The first transcontinental telephone call was initiated from the Jekyll Island Clubhouse to President Woodrow Wilson in Washington and Alexander Graham Bell in New York. J. P. Morgan twice financed the teetering United States government, staving off federal bankruptcy. The Jekyll Island Club was the absolute highest form of a temporal kingdom. These men were committed – devoted – to worldly success and had achieved it!

Though they once commanded one-sixth of the world’s wealth, these power brokers have two things in common with every other man of their era: All their plans have come and gone, and they are all dead.

Today, the Jekyll Island Club is history. Curious visitors wander among a half-dozen restored buildings scattered around the grounds. The overgrown weeds, the peeling paint, the shattered glass – all vividly illustrate the futility of man-made kingdoms. Except those restored for tourists, the posh winter “cottages” lay in ruin, representing the final destiny of all the kingdoms of man.

What good will it be for a man if he gains the whole world, yet forfeits his soul?” (Matthew 16:26). All the benefits of prosperity are temporal. All the risks of prosperity are eternal. Tread lightly in temporal kingdoms, for all our plans will come to an end, and then we die. The only profit that matters is an eternal one. Are you spending your wealth for Earthly pleasures or are you sending it ahead to heaven by building the kingdom of God?

What are you committed to? If your commitment is to reform your flesh – compelling yourself to bigger and better things – your focus is on the wrong target and you will fail. Your commitment, if you are to succeed, must be in Christ – plus nothing. “Seek ye first the kingdom of God…” “Be anxious for nothing …” Not “Me first!” Where’s your focus? Your commitment? Want success in the battle over your sinful flesh? “Walk in the spirit and ye shall not fulfill the lust of the flesh.”

Commitment? Go farther. Mere commitment won’t take you where Christ calls you to go. You want success in your walk with the Savior and your marriage? Deny – abandon – yourself to a higher calling. Are you willing to answer His call? Want to leave a godly legacy? The legacy you leave will be the legacy you live. You don’t build a legacy in the last six months of your life. As the wall of Jerusalem was rebuilt one stone at a time, your godly legacy will be built one day, one decision, at a time. You can’t microwave it, buy it from L.L. Bean, or fake it. Live for Christ! Walk in the spirit and you will fulfill His plan for your life. Only at the end of such a life will you or I have the legacy we yearn to leave for our children and grand children.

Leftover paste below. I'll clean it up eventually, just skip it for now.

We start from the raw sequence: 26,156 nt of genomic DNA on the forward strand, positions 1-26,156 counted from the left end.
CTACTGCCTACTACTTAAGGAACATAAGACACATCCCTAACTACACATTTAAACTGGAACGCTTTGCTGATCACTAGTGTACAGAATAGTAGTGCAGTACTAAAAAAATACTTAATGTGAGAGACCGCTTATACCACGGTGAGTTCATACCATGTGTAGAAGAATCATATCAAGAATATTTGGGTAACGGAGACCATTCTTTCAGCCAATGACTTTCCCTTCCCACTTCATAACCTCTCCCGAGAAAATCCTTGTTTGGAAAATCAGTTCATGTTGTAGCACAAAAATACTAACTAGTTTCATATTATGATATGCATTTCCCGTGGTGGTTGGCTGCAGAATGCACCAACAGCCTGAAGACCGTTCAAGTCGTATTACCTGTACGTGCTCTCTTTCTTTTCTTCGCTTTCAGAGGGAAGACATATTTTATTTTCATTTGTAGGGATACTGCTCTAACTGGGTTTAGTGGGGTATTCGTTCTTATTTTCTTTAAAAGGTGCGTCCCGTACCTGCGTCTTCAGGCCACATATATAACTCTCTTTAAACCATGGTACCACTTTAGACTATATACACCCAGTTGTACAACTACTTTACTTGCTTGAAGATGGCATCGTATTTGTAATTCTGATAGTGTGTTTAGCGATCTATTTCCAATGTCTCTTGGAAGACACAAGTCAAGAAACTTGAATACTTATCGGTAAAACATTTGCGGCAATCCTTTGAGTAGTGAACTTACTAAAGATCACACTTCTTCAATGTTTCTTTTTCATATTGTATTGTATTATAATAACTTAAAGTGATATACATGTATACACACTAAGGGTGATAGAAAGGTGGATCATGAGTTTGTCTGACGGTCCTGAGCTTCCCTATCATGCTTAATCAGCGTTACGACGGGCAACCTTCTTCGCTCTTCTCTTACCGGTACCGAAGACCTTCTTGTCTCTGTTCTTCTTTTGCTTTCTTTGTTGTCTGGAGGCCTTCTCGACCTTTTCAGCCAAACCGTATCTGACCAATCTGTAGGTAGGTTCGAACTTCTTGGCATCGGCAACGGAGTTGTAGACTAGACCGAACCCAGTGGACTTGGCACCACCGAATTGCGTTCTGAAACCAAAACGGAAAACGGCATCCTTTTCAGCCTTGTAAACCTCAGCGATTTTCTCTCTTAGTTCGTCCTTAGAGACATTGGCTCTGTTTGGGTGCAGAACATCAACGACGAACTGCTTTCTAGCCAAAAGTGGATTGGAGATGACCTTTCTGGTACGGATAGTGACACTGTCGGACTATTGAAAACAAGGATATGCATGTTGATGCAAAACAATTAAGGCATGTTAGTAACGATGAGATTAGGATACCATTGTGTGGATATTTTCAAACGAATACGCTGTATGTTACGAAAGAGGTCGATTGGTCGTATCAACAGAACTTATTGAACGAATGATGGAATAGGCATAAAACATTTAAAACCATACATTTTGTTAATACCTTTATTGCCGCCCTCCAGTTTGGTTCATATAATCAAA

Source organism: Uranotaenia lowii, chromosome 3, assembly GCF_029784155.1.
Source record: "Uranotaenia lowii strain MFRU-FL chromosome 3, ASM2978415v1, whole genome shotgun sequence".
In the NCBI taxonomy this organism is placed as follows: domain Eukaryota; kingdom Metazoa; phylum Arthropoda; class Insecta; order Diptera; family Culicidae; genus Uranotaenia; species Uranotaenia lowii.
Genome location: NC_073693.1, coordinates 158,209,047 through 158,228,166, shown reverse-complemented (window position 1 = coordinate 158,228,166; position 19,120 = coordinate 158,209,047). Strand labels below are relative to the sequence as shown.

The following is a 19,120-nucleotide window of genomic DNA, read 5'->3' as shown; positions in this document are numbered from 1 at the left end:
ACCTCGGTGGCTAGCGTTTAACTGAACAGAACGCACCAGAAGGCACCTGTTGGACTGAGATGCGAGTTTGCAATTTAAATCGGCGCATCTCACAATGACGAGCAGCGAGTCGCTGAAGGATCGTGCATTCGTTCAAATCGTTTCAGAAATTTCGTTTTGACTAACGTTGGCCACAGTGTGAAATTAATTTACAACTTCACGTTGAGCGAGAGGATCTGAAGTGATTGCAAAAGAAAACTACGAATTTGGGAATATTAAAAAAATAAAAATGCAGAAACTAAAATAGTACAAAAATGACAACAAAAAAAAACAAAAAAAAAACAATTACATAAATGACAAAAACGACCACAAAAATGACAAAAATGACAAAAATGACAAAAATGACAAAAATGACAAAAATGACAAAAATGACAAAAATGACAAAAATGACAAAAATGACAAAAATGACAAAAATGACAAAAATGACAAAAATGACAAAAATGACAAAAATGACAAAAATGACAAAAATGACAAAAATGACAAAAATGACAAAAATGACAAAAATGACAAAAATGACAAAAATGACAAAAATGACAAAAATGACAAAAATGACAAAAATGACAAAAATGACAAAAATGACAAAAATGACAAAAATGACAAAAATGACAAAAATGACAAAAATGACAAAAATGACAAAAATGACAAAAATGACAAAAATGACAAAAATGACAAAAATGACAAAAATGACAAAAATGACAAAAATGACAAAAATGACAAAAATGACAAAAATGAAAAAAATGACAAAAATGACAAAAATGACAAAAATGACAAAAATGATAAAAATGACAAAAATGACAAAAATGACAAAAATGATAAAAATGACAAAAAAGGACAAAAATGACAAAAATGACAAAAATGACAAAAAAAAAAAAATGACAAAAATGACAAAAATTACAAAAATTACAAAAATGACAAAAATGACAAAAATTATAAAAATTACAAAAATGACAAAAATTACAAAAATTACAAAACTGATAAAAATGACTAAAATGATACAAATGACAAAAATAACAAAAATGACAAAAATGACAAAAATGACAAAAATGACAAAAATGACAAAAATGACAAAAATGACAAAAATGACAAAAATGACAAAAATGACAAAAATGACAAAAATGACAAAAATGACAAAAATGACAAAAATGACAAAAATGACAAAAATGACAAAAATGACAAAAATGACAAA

In 1994, a team of Christians arrived in Stravopol, Russia to distribute Bibles. A local resident recalled seeing Bibles in an old warehouse – they had been confiscated in the 1930s when Stalin was persecuting the church. Amazingly, the Bibles were still there!

Among those who showed up to load them into trucks was a young agnostic student who was simply looking to earn some easy money. But he soon slipped away from the job with a Bible he had stolen. Some time later, a fellow worker found him in a corner, weeping. Out of the hundreds of Bibles, he had stolen one that bore the handwritten signature of his own grandmother. Persecuted for her faith, she had no doubt prayed for her family often. God used that woman’s Bible – preserved for 60 years – to convict her young grandson of his sins.

Romans 10:17 – “So then faith cometh by hearing, and hearing by the word of God.” It is the Word of God that convicts people of their sin and brings them to Godly repentance. We must know this or else we will fear failure about our ability to witness and evangelize adequately.

Want success that matters? I do. Abandon yourself to Christ and let Him direct your work, use your wealth, and secure your future. There is hope in none other and in Him alone is there eternal security.

5 thoughts on “What is a disciple?

  1. As we await the sell of our house so that we might move closer to family, to witness, share with them, to pray for them, lovingly showing then the way to peace through Jesus, your post was most timely. thanks.


  2. Jesus calls up to be disciples of men and take up our cross daily. This can be very difficult and challenging. Holding each other accountable and consistently helping each other is a great way to keep strong in our walk with Christ.


  3. Thanks for stopping by, Caleb, and commenting. Arm-in-arm we press forward, knowing we are in need of one another and the grace and strength of our God on a daily basis.